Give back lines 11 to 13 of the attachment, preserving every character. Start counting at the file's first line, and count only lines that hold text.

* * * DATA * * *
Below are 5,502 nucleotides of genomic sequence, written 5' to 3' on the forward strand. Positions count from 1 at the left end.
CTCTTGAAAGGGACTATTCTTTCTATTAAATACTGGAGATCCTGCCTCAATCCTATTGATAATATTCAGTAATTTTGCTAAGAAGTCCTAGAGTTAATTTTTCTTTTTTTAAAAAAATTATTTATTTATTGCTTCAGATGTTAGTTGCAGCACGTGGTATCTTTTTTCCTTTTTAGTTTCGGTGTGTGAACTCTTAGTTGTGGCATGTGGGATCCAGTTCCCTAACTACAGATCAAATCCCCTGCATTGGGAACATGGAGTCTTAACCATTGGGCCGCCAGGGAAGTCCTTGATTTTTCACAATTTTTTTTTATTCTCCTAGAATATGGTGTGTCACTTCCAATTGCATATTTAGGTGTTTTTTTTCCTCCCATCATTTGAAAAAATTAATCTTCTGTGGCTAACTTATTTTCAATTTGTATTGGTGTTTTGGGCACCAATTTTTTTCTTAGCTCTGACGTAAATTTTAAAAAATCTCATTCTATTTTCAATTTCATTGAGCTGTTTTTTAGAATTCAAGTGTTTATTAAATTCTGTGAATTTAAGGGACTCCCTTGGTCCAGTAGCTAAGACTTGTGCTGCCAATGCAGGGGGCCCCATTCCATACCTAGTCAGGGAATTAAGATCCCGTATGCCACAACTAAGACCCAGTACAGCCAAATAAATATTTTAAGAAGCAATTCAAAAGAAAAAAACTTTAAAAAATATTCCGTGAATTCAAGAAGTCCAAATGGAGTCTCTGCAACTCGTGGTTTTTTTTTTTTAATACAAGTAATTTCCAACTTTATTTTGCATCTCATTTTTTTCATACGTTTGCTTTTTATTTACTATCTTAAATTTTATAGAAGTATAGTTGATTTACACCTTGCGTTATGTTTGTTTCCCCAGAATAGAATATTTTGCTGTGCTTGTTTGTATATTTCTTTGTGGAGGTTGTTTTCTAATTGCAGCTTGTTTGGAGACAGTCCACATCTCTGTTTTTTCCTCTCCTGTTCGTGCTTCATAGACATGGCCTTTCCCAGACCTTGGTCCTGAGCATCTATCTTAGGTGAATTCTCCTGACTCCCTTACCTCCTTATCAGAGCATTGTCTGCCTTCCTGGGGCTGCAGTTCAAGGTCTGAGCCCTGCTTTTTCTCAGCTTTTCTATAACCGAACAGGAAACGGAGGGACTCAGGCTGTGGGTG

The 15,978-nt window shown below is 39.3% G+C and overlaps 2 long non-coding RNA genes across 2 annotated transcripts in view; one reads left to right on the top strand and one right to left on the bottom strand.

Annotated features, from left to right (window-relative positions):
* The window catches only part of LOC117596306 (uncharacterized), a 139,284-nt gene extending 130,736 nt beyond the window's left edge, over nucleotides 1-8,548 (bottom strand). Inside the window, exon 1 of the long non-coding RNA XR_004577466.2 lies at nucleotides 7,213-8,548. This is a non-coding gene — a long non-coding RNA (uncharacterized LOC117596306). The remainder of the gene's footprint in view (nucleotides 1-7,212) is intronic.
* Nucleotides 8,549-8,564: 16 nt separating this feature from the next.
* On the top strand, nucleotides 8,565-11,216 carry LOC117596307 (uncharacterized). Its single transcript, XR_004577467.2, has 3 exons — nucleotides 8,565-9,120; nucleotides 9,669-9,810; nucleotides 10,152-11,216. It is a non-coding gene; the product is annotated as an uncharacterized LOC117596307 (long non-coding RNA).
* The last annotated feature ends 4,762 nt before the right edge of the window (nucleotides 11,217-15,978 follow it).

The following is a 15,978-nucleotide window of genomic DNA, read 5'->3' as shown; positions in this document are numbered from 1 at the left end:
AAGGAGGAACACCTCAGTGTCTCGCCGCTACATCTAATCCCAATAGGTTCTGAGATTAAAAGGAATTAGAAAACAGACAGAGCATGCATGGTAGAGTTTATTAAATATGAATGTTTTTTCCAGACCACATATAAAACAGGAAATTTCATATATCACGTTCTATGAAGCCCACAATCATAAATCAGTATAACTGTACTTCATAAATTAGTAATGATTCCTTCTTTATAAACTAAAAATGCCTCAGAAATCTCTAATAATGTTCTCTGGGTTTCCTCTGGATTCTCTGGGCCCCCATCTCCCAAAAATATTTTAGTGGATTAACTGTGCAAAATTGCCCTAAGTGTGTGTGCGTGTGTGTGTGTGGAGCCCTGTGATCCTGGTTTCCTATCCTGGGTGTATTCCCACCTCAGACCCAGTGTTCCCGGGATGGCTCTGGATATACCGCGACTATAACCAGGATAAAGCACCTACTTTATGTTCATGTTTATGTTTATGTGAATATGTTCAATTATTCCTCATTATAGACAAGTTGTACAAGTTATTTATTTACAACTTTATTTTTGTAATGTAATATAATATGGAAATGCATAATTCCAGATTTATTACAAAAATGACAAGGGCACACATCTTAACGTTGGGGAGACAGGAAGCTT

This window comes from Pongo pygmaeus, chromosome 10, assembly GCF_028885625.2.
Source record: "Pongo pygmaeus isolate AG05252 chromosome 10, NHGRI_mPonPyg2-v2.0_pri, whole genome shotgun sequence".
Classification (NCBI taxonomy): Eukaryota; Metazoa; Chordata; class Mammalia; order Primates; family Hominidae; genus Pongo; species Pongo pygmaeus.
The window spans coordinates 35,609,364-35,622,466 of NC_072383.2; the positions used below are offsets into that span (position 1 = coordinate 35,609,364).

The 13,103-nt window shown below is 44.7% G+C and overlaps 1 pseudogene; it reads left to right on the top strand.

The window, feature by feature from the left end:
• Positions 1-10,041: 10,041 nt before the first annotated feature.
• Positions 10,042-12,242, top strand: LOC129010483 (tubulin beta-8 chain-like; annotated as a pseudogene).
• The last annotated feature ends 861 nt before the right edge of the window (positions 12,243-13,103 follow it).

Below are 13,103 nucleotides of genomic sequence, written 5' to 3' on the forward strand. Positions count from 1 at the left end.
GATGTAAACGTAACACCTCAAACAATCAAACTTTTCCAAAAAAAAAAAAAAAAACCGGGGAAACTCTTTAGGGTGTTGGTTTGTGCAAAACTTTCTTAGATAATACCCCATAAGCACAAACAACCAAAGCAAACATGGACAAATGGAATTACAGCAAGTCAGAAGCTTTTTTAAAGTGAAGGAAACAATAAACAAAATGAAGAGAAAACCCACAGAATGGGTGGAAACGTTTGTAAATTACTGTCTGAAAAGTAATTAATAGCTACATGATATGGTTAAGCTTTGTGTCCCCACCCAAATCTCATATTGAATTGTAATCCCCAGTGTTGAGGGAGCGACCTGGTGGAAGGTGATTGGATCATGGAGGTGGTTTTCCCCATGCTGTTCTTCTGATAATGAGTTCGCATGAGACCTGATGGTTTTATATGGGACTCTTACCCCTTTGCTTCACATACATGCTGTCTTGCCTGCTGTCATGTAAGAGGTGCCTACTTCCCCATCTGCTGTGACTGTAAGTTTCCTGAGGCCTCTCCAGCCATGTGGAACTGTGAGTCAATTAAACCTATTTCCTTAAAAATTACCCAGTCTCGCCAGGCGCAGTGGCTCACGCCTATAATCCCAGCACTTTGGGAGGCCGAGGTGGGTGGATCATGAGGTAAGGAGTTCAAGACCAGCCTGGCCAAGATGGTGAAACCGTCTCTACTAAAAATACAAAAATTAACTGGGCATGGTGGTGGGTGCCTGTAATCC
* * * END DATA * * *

This window comes from Pongo pygmaeus, chromosome 10, assembly GCF_028885625.2.
Source record: "Pongo pygmaeus isolate AG05252 chromosome 10, NHGRI_mPonPyg2-v2.0_pri, whole genome shotgun sequence".
Classification (NCBI taxonomy): Eukaryota; Metazoa; Chordata; class Mammalia; order Primates; family Hominidae; genus Pongo; species Pongo pygmaeus.